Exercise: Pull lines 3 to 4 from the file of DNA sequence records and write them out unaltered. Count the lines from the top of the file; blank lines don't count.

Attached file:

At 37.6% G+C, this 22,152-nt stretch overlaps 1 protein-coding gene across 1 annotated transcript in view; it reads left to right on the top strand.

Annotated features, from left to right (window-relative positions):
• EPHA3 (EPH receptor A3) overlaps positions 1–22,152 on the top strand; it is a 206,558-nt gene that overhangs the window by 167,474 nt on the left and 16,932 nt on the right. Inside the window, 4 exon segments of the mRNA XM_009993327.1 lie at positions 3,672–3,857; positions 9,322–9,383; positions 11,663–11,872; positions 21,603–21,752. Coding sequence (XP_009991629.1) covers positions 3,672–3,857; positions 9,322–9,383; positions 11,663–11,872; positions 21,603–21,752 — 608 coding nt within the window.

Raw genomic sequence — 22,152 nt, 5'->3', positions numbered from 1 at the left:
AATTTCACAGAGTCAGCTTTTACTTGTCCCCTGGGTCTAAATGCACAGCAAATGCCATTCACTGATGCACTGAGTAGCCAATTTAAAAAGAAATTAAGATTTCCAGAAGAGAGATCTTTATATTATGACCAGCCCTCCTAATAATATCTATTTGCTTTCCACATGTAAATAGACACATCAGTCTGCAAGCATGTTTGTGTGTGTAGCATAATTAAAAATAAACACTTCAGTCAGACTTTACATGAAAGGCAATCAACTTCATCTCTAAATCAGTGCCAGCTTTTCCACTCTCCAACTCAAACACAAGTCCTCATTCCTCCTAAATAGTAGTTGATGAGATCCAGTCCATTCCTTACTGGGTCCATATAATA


• EPHA3 (EPH receptor A3) overlaps positions 1–22,152 on the top strand; it is a 206,558-nt gene that overhangs the window by 167,474 nt on the left and 16,932 nt on the right. Inside the window, 4 exon segments of the mRNA XM_009993327.1 lie at positions 3,672–3,857; positions 9,322–9,383; positions 11,663–11,872; positions 21,603–21,752. Coding sequence (XP_009991629.1) covers positions 3,672–3,857; positions 9,322–9,383; positions 11,663–11,872; positions 21,603–21,752 — 608 coding nt within the window.

Raw genomic sequence — 22,152 nt, 5'->3', positions numbered from 1 at the left: